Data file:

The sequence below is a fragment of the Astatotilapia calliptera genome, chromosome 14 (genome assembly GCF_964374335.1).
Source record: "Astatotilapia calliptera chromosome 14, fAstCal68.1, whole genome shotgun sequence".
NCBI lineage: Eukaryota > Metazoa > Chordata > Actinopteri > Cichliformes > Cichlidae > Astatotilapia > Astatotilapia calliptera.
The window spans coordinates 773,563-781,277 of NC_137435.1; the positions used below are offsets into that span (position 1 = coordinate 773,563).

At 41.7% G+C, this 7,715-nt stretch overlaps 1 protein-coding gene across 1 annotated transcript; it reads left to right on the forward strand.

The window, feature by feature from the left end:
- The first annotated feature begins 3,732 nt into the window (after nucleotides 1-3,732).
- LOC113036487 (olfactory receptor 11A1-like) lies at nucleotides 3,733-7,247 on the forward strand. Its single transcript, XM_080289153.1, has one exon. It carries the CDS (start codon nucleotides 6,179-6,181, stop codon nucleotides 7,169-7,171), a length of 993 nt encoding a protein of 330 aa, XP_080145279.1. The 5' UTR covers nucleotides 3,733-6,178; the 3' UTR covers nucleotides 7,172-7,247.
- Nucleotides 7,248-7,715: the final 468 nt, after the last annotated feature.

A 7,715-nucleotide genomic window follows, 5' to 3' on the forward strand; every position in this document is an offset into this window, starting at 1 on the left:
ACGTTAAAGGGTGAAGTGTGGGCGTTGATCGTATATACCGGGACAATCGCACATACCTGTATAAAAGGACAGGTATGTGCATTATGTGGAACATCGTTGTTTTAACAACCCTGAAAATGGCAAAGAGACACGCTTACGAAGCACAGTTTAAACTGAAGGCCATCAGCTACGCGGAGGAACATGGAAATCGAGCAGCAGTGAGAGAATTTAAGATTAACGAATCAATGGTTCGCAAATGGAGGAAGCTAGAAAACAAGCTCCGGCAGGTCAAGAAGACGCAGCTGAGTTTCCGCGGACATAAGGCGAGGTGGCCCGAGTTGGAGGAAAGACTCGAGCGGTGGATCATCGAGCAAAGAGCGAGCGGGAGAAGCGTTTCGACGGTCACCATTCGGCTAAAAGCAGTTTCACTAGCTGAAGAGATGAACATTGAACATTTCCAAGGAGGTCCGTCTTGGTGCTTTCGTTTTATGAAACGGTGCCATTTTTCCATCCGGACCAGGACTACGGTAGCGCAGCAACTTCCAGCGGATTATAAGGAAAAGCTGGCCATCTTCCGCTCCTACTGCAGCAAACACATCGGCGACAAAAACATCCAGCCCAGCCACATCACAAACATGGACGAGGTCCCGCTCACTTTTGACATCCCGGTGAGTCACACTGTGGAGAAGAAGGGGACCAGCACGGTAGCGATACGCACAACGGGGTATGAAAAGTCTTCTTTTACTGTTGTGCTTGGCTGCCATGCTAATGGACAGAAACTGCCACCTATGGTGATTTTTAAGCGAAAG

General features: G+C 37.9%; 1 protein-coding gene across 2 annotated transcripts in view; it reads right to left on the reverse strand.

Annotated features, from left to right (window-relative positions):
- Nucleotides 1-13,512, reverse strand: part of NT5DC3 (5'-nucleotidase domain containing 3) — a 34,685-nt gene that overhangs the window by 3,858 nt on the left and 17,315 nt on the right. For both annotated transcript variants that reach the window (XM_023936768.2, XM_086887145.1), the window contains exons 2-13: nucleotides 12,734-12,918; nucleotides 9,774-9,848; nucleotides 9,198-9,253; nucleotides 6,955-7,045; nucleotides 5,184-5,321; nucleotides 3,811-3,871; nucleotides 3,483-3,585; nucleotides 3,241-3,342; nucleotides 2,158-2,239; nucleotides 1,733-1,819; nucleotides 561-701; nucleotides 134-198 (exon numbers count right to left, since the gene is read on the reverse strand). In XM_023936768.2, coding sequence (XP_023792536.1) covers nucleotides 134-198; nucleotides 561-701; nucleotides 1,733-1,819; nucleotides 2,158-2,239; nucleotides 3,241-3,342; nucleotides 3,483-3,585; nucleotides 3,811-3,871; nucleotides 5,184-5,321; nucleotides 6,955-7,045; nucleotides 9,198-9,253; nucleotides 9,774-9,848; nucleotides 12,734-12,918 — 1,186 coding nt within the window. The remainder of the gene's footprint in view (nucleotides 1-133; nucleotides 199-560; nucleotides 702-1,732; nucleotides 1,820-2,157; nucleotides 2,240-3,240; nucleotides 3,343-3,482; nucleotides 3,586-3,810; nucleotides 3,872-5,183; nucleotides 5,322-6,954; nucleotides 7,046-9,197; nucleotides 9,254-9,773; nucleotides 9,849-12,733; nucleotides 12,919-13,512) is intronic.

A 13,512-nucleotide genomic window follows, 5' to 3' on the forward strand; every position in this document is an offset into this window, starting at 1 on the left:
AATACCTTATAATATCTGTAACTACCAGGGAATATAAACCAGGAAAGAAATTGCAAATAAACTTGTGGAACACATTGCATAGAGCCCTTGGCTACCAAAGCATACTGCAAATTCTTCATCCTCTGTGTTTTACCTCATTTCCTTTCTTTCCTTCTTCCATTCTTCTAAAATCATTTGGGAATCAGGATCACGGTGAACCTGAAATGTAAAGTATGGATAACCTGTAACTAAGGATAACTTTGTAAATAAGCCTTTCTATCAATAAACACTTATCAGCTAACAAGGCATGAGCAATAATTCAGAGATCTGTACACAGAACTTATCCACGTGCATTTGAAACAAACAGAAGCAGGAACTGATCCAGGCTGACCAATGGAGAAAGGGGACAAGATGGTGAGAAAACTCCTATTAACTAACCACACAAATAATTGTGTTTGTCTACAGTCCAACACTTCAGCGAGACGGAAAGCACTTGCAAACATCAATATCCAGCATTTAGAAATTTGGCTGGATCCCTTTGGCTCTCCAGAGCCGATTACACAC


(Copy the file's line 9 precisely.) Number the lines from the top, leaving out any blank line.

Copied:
- Nucleotides 7,248-7,715: the final 468 nt, after the last annotated feature.